In September 1995, Arthur Scovis underwent quadruple bypass surgery and was also diagnosed with severe insulin-resistant diabetes. Soon after, Debtors filed a Chapter 13 petition. Debtors voluntarily dismissed the petition in March 1996 because they wished to resolve certain
claim litigation outside of the Chapter 13 arena, intending to re-file later if necessary.
The second and current Chapter 13 petition was filed on October 25, 1996. An amended petition was filed on November 8, 1996, in which the "Nature of Debt" was changed from "Business" to "Non-Business," the estimated number of creditors was decreased, the estimated liabilities were increased, and the signature of their attorney was added. The only schedule of debts filed by Debtors are those submitted with the amended petition.
In the "Real Property" schedule, Schedule A, Debtors valued their residence at $325,000, encumbered by a first trust deed in favor of Great Western Bank of $249,026.91 along with the Henrichsen judgment lien of $208,000. In the "Property Claimed As Exempt" schedule, Schedule C, Debtors listed a $100,000 homestead exemption, allowed under California law. See Cal. Civ. Proc. Code §§ 704.730(a)(3) (1996). Henrichsen was listed again, this time under the"Creditors Holding Secured Claims" schedule, Schedule D, as having $75,973.09 secured by the residence. A priority claim of $6,000 for IRS payroll taxes, and general unsecured claims of $40,499.83 were listed on the "Creditors Holding Unsecured Priority Claims" and "Creditors Holding Unsecured Nonpriority Claims" schedules, Schedules E and F, respectively.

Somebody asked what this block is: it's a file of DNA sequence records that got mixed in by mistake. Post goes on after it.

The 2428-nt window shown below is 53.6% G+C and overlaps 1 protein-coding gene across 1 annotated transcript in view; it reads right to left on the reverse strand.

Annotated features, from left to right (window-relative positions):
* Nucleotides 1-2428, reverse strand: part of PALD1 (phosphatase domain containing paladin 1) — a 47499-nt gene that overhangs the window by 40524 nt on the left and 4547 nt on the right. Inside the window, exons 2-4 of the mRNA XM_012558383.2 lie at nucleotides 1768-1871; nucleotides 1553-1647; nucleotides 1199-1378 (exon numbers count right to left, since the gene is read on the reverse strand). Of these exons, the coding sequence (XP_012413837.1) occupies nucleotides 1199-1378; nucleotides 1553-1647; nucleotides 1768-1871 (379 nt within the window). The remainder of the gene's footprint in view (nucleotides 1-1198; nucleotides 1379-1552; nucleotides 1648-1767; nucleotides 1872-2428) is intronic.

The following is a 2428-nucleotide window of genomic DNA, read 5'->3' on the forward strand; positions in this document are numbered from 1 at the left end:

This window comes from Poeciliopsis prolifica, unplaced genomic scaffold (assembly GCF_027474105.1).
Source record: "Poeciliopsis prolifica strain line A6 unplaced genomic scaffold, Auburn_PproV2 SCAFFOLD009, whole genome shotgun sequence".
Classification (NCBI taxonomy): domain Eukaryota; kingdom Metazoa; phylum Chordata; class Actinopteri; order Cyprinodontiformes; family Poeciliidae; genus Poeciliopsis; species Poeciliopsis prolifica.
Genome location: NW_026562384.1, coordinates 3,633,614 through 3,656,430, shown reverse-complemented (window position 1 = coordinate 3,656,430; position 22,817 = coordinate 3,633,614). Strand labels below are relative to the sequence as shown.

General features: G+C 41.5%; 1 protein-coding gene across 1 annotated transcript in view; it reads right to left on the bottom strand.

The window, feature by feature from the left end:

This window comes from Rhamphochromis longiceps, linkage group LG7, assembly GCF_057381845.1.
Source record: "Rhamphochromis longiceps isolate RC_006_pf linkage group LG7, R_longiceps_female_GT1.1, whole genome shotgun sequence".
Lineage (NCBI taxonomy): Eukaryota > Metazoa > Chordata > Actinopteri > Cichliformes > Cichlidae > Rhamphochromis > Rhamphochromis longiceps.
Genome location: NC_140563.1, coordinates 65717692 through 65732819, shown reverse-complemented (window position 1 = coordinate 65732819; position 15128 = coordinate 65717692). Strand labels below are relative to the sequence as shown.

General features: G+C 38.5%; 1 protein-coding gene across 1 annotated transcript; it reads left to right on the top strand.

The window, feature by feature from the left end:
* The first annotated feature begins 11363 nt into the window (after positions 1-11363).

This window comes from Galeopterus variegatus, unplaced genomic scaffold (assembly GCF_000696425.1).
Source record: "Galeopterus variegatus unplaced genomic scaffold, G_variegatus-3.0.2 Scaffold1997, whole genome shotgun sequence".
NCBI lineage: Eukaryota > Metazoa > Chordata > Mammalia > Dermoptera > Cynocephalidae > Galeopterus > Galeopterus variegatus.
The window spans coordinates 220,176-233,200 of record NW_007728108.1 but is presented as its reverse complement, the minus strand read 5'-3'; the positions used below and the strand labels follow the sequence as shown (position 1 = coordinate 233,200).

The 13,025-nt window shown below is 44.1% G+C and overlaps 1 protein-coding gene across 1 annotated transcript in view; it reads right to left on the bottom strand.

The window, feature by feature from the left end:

In addition, Debtors, under Schedule D, listed as secured a debt of $4,136 to Mary Scovis, Arthur Scovis's mother, for a loan she made to Debtors for the purchase of an automobile. However, no written security agreement was ever executed, nor was Mary Scovis ever listed as a lienholder on the title to the car. About a year after the petition date, while the confirmation was being contested before the bankruptcy court, Debtors filed a declaration from Mary Scovis in which she purportedly waived any claim on the loan.